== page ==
a preliminary review, Plaintiff’s sexual assault and retaliation claims against Defendant
Johnson, his excessive force claims against Defendants Davis and Shumake, his failure to
intervene claims against Defendants Deloach and Smith, and his claims regarding his
Tier III classification were allowed to proceed for further factual development. Order 12, Nov. 29, 2016, ECF No. 62. Defendants filed motions to dismiss on August 12, 2016
(ECF Nos. 56, 57) and Plaintiff did not respond. These are ripe for review. Plaintiff also
filed several motions in January 2017 (ECF Nos. 63, 64, 65, 66), which the Court
Motion to Amend
Plaintiff filed a motion for leave to file an amended complaint on January 8, 2017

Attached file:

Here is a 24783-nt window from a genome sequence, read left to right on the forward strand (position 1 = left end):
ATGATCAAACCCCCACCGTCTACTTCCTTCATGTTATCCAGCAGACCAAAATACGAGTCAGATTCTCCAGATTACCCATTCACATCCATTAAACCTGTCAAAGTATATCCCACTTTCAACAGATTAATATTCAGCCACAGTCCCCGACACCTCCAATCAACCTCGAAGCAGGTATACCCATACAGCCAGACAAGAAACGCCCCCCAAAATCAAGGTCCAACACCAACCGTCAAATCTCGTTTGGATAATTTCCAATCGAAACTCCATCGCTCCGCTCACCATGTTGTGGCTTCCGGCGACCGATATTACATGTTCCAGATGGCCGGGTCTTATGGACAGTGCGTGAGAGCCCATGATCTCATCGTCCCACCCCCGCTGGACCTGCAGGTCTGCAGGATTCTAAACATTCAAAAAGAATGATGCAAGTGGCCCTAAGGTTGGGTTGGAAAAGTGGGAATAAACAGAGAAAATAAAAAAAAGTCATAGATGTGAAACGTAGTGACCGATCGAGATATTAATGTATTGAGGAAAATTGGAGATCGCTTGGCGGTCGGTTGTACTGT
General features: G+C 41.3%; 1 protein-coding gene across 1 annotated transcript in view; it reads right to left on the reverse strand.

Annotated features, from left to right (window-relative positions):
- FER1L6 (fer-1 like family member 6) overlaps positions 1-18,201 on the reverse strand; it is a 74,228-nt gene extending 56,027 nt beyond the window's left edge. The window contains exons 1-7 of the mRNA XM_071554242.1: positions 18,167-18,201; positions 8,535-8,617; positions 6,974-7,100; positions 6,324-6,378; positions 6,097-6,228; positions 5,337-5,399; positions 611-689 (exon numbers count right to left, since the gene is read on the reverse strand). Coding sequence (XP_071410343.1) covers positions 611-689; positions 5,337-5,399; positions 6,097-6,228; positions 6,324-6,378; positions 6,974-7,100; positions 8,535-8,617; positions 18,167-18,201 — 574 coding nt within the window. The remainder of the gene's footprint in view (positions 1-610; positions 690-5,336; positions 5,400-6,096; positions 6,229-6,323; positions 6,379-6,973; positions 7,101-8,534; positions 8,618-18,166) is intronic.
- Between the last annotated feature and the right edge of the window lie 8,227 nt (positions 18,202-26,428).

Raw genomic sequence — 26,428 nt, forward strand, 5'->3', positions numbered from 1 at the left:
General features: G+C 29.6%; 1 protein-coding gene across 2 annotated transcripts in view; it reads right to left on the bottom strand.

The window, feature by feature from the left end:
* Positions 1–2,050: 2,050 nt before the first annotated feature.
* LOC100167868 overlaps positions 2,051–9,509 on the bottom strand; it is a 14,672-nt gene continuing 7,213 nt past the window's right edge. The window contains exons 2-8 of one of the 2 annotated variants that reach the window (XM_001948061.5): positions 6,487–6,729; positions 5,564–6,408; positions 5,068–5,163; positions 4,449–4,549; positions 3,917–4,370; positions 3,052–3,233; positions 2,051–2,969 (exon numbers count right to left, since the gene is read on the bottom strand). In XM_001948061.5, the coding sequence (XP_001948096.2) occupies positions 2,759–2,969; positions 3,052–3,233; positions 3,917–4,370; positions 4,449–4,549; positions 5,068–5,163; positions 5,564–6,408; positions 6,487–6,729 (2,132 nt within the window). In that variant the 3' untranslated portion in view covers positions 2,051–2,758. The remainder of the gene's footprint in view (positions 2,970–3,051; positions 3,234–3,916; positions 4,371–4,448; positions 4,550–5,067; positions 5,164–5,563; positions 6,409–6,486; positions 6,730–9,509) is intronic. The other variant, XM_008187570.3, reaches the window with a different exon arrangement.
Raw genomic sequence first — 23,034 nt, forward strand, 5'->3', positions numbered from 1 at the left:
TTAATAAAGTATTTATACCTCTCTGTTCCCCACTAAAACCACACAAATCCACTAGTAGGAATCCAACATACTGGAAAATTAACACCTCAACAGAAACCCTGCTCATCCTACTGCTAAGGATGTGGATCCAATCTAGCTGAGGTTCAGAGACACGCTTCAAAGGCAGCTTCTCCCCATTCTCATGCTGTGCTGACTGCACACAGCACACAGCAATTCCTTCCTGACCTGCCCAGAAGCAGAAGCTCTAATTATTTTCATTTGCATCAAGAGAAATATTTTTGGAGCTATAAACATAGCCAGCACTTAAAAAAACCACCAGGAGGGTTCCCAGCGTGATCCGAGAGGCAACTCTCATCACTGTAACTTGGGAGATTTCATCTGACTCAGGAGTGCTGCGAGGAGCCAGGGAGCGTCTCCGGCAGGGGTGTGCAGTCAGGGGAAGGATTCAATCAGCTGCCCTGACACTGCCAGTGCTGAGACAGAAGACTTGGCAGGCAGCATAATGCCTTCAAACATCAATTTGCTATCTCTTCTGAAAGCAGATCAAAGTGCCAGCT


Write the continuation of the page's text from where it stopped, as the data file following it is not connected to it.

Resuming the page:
(ECF No. 63). Pursuant to Federal Rule of Civil Procedure 15(a)(2), when the time for
amendment as a matter of course has passed, “a party may amend its pleading only with
the opposing party's written consent or the court's leave.” Fed. R. Civ. P. 15(a)(2). Rule
15 instructs the Court to “freely give leave when justice so requires.” Id. However, leave
to amend is “by no means automatic.” Layfield v. Bill Heard Chevrolet Co., 607 F.2d
1097, 1099 (5th Cir. 1979). “[A] motion to amend may be denied on numerous grounds,
such as undue delay, undue prejudice to the defendants, and futility of the amendment.”
Carruthers v. BSA Adver., Inc., 357 F.3d 1213, 1218 (11th Cir.2004) (internal citation
and quotation marks omitted). Where a party demonstrates unjustifiable delay in moving
to amend, the court may deny the party’s motion. Wright v. Waller, No. 5:10-CV-254MTT, 2011 WL 3665118, at *1 (M.D. Ga. Aug. 22, 2011) (denying Plaintiff’s motion to
for leave where the amended complaint was filed a year after the original complaint and
seven months after defendant’s motion to dismiss, and plaintiff did not attempt to justify